What is Faith really?

Some of you may have noticed that I didn’t post a blog last week, so for those of you who read these blogs weekly as they are published, I apologise.

I have been thinking about the subject of faith and what is it, really. There are many opinions that the world has on faith, but we are people of God and we need to know what His perspective is on faith and what that means for us.

Some Christians seem to have little to no understanding of faith and when asked what faith is, fumble for an answer. Maybe that is you? I know in my early days as a believer my understanding of faith was very limited and I fumbled for an answer. Others within the body of Christ have the persuasion of seeing faith as a mystical force where, if you declare something ‘by faith’, it will happen. This is not what a biblical understanding of faith is. In fact this is an occultic practice (I have a knowledge of this having been in the occult before Christ saved me.) Some others seem to think that faith is nothing more than a word we used to describe something that is intangible and so give it little thought. But what is faith, really?

The first and most obvious place to go to is His word. We read in Hebrews 11:1-3  Now faith is the assurance of things hoped for, the conviction of things not seen. For by it the people of old received their commendation. By faith we understand that the universe was created by the word of God, so that what is seen was not made out of things that are visible. This verse gives us the basic principle of faith. In the dictionary of the Latter New Testament, it describes faith in this way; “Faith is one of the most important theological concepts of the New Testament. One only needs to read Hebrews 11 to be reminded of that fact. Faith and its cognates are used in a variety of ways in the latter New Testament; the word group is used to refer to religious faith (belief and trust in God or Christ) to something that functions as a proof, to those who are faithful and to that which is certain or unfailing (Pg 364). With this we can start to come to a better understanding of what faith is in a theological way that is consistent with His word.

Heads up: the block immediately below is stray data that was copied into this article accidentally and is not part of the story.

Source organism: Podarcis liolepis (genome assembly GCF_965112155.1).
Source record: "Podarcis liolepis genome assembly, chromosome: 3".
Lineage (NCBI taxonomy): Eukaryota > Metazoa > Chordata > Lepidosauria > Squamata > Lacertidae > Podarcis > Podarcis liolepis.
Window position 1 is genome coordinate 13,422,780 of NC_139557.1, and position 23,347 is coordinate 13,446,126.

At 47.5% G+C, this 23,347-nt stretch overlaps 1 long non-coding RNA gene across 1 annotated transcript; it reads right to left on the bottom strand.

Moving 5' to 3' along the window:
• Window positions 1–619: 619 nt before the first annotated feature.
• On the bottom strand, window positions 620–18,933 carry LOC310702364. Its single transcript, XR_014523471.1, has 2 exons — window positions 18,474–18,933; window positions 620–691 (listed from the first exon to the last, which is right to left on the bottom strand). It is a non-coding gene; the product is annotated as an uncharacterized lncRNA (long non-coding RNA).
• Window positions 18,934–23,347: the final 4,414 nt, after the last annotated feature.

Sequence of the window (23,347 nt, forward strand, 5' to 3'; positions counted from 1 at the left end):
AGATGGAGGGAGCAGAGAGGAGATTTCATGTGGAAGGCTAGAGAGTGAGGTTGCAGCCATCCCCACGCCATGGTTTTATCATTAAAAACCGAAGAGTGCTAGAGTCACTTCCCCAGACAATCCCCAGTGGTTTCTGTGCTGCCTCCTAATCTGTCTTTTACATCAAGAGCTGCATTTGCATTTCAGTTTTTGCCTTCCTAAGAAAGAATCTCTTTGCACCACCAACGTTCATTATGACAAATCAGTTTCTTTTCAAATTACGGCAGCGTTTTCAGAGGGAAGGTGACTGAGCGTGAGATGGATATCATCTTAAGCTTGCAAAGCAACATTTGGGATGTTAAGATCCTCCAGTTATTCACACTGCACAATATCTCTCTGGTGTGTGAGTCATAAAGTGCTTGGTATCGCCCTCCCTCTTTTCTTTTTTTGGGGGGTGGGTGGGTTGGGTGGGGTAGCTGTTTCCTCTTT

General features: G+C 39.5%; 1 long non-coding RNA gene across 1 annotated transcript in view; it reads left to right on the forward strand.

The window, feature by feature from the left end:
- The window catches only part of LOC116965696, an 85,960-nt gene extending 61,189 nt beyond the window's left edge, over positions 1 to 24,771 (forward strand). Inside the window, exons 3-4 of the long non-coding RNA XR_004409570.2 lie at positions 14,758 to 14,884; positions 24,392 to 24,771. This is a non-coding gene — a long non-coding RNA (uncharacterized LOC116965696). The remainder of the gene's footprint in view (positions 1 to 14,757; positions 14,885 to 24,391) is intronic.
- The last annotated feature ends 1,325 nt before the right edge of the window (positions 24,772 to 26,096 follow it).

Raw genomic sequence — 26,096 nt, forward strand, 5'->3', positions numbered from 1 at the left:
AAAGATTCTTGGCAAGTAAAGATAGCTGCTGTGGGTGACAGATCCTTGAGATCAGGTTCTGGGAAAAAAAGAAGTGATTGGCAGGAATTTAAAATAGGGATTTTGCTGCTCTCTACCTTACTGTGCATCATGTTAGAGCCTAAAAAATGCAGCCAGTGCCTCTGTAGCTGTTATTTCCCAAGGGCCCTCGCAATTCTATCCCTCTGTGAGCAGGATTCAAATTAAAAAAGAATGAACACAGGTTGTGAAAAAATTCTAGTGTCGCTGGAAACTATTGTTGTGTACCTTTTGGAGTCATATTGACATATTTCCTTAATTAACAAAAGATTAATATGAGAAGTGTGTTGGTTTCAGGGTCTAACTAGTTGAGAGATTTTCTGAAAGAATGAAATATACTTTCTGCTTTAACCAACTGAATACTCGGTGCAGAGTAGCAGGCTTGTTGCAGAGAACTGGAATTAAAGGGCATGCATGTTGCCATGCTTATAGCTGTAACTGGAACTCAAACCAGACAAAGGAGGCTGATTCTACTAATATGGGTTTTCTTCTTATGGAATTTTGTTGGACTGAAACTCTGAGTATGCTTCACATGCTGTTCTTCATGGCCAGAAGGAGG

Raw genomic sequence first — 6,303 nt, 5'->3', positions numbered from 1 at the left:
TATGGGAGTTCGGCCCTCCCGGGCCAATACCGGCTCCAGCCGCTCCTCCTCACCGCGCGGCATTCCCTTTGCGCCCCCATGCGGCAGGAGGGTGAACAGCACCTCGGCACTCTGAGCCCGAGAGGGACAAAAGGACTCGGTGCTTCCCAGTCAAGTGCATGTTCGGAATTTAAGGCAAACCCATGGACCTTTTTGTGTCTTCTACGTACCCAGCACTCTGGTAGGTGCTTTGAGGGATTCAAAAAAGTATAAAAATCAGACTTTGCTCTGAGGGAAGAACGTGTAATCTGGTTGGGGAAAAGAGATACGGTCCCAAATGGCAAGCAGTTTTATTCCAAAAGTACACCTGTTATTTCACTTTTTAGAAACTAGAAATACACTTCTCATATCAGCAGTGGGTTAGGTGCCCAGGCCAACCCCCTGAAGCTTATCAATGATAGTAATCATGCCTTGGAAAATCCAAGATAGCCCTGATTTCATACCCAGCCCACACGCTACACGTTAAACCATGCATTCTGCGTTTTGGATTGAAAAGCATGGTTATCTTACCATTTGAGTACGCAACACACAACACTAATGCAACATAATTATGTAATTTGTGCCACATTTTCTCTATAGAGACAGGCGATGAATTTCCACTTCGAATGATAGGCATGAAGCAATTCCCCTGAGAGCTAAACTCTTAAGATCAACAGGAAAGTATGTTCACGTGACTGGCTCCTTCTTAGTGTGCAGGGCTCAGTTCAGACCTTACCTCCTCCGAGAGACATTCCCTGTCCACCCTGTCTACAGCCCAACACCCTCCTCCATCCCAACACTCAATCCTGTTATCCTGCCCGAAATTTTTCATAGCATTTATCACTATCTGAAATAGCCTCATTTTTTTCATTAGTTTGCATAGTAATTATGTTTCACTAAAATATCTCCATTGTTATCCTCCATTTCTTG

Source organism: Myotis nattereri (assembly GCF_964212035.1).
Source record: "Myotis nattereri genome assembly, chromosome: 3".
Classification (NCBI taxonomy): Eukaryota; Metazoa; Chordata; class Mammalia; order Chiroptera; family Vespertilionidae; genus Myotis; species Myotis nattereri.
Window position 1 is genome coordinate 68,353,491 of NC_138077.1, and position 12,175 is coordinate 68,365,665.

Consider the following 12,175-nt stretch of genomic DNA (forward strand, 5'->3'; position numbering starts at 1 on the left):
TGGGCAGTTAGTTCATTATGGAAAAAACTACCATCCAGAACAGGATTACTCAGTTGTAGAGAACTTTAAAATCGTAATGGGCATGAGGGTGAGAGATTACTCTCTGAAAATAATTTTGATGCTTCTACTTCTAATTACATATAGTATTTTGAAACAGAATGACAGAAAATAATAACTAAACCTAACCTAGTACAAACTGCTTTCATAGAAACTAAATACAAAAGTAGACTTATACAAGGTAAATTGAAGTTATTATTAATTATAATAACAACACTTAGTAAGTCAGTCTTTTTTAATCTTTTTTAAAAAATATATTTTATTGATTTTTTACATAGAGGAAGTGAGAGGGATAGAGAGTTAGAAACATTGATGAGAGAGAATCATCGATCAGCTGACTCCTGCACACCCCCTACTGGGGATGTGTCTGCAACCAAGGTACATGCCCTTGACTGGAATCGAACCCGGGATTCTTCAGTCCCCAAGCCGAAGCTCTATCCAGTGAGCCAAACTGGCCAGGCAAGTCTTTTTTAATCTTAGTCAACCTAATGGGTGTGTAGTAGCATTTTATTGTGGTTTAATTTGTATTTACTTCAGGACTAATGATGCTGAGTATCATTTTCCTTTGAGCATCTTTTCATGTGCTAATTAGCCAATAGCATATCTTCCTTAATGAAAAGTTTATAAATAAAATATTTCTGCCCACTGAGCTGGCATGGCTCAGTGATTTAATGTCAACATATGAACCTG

Faith, then, for us can be defined as a hope that we have that God is the Creator and Sustainer of all things, being sure that Christ is the promised messiah, and through his crucifixion, death and resurrection we can be partakers of His merciful grace. By accepting Christ we become adopted as children of God, His sons and daughters. This is not just a mere concept but a concrete reality for us. For, as the reformers put it ‘sola fide’, (‘by faith alone’), the reformers took what the bible itself said of this; Ephesians 2:8-9 For by grace you have been saved through faith. And this is not your own doing; it is the gift of God, not a result of works, so that no one may boast. Faith is a gift from God that we received by His grace. Without faith in Christ and His work on the cross we cannot be saved. There was nothing that we could do or do, it is completely by His grace that He gave us faith.

Faith is the reality that we view our world through, it is to be our world view; it has to be part of our D.N.A; who we are. Without using faith as the lens that we see the world through, what would our hope be placed in? Faith is not some mystical force, or just a mental ideal to live up to. It’s not some abstract thought, it is a reality that we have an unmovable assurance of who God is, and an unshakable assurance of what He has, and is and going to do. Faith is a reality, not just a word that we use in the church. In conclusion I will leave you with a quote from theologian Alister McGrath, who says so simply what faith really is; “Faith is not something that goes against the evidence, it goes beyond it”

In Christ our redeemer Ps Jeff

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